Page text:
Changing the Curriculum to Problem-Based and Project-Based Learning

Changing the Curriculum to Problem-Based and Project-Based Learning

Anette Kolmos (Aalborg University, Denmark)
DOI: 10.4018/978-1-4666-1809-1.ch003
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Abstract

Problem based and project based learning (PBL) models are implemented all over the world in various versions at curriculum or course level. Due to this development, the conceptual understanding of PBL has become more diverse and sometimes confusing. This chapter summarizes the conceptual work done by the UNESCO Chair in PBL in engineering education in order to define PBL as a set of core learning principles that can be applied in practice. The PBL learning principles are formulated within three aspects: learning, social, and content of study. Furthermore, the chapter contains a PBL curriculum model, which can be used for analysis and development of the curriculum or single courses. Seven elements are identified as important for the planning and implementation of PBL learning principles, and for each of the elements there are several choices to be made. Finally, the chapter presents concrete advice for utilization of PBL learning principles in the curriculum or in the single course.
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Pbl Learning Principles

Due to the widespread use of PBL the specific understanding of the PBL concept has also become fuzzier. Graaff and Kolmos (2003, 2007) argue that there will always be variations in the models used. Particularly when PBL is used in various educational systems that represent a wide range of subjects, cultures and systems, the concrete models will and must be different. Therefore, it is not possible to define educational concepts by means of concrete educational practices. Instead, models have to be defined by learning principles beyond concrete educational practices and models.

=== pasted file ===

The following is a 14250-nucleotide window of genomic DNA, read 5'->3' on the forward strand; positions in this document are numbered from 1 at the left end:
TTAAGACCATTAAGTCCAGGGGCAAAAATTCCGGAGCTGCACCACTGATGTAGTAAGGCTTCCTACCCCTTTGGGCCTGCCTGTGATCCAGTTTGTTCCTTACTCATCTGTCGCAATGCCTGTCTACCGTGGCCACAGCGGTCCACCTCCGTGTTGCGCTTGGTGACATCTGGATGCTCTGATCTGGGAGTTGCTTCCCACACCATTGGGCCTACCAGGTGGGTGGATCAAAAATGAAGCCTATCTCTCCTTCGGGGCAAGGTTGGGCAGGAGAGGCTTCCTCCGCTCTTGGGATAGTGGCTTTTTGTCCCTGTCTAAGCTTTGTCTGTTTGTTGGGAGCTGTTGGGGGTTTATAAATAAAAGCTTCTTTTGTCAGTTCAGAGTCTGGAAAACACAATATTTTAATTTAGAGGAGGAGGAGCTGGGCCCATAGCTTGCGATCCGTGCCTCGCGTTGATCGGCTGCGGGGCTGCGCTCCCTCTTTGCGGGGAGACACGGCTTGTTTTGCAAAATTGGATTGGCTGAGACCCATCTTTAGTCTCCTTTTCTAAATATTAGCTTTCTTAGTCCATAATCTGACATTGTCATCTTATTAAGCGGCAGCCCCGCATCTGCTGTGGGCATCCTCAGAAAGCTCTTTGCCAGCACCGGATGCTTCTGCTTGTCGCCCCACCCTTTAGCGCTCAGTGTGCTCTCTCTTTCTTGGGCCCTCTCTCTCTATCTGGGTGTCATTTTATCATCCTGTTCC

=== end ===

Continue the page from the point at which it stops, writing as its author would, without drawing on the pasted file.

The fundamental learning principles of the McMaster PBL model and the Aalborg PBL model are more or less the same. Barrows (1996) stresses these elements in relation to problem-based learning: the use of problems as a starting-point for the acquisition and integration of new knowledge, new information should be acquired through self-directed learning, it should be student-centred, learning should take place in small groups, and teachers should act as facilitators and guides rather than informants. Illeris (1976) formulated nearly the same elements: problem orientation, interdisciplinary learning, exemplarity of overall educational objectives and teamwork.

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